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Antarctic Bottom Water formation in the Southern Ocean: Concepts and new results

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Citation:
Fahrbach, E. (2010): Antarctic Bottom Water formation in the Southern Ocean: Concepts and new results , Deutsche Physikalische Gesellschaft Spring Meeting 2010, Hannover, March 8-12 .
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Abstract:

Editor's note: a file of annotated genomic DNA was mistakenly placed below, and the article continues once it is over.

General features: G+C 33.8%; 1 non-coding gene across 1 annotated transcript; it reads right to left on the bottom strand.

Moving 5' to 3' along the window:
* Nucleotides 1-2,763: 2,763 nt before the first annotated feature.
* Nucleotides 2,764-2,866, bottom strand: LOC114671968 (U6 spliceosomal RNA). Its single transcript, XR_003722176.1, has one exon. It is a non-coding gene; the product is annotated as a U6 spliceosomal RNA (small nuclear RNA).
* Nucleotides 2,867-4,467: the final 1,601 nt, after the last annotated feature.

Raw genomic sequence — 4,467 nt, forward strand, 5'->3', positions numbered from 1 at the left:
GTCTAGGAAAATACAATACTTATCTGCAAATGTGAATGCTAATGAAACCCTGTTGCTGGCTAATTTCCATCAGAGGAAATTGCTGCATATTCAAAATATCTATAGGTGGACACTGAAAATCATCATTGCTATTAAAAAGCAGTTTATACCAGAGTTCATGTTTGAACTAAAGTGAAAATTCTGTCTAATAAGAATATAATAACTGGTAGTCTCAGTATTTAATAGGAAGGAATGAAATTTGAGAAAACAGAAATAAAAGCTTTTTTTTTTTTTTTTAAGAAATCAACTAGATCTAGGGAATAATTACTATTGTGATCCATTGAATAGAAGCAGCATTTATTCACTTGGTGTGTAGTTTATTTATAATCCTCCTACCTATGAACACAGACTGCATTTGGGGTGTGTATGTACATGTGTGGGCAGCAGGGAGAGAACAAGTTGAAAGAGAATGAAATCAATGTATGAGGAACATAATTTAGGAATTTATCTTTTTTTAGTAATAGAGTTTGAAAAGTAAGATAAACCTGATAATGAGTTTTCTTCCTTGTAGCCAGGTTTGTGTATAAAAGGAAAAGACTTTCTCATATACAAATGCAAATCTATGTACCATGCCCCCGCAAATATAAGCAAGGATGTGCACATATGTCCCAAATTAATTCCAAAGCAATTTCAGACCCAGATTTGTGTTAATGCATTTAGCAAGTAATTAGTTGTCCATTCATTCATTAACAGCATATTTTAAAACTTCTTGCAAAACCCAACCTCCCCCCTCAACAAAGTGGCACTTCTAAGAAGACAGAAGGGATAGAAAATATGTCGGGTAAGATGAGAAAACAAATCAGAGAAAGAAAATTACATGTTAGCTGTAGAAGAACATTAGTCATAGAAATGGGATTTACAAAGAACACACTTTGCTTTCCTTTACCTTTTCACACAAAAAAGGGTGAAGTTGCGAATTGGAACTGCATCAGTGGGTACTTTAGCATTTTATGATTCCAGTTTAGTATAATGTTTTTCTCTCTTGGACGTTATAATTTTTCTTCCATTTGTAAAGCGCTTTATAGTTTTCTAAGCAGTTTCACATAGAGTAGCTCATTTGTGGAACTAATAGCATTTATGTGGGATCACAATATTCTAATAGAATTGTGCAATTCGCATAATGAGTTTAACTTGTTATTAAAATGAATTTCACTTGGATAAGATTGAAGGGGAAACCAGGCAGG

Antarctic Bottom Water formation in the Southern Ocean: Concepts and new results E. Fahrbach, Alfred-Wegener-Institut für Polar- und Meeresforschungin der Helmholtz-Gemeinschaft, Bremerhaven, Germany The Southern Ocean contributes through atmosphere-ice-ocean interaction processes to the variability of the global climate system. Atmosphere-ice-ocean interactions, occurring in the open ocean and on the shelves, lead to water mass conversions which result in the formation of Antarctic Bottom Water. A major contribution to the global deep and bottom water formation occurs in the Weddell Sea. It is controlled by the transport of source waters into the Weddell Sea, transformation processes within the Weddell Sea, and the transport of modified water out of the Weddell Sea. In the Weddell Sea, Circumpolar Deep Water enters from the north and circulates as Warm Deep Water in intermediate layers within the large-scale cyclonic gyre. Recent observations indicate that the water mass properties of the Warm Deep Water are subject to significant variations. After an initial warming and salinity increase observed during the nineties a cooling followed during the last years. The variations are most likely due to changes in the inflow from the circumpolar water belt, in combination with changes in the ice-ocean-atmosphere interaction in the Weddell Sea induced by changes in the atmospheric forcing conditions. Whereas the properties of the Weddell Sea Deep Water have remained essentially constant, the Weddell Sea Bottom Water has been subject to significant changes as well. Since the Warm Deep Water is the source water of bottom water, the variations of the two water masses are likely to be related through the formation process.

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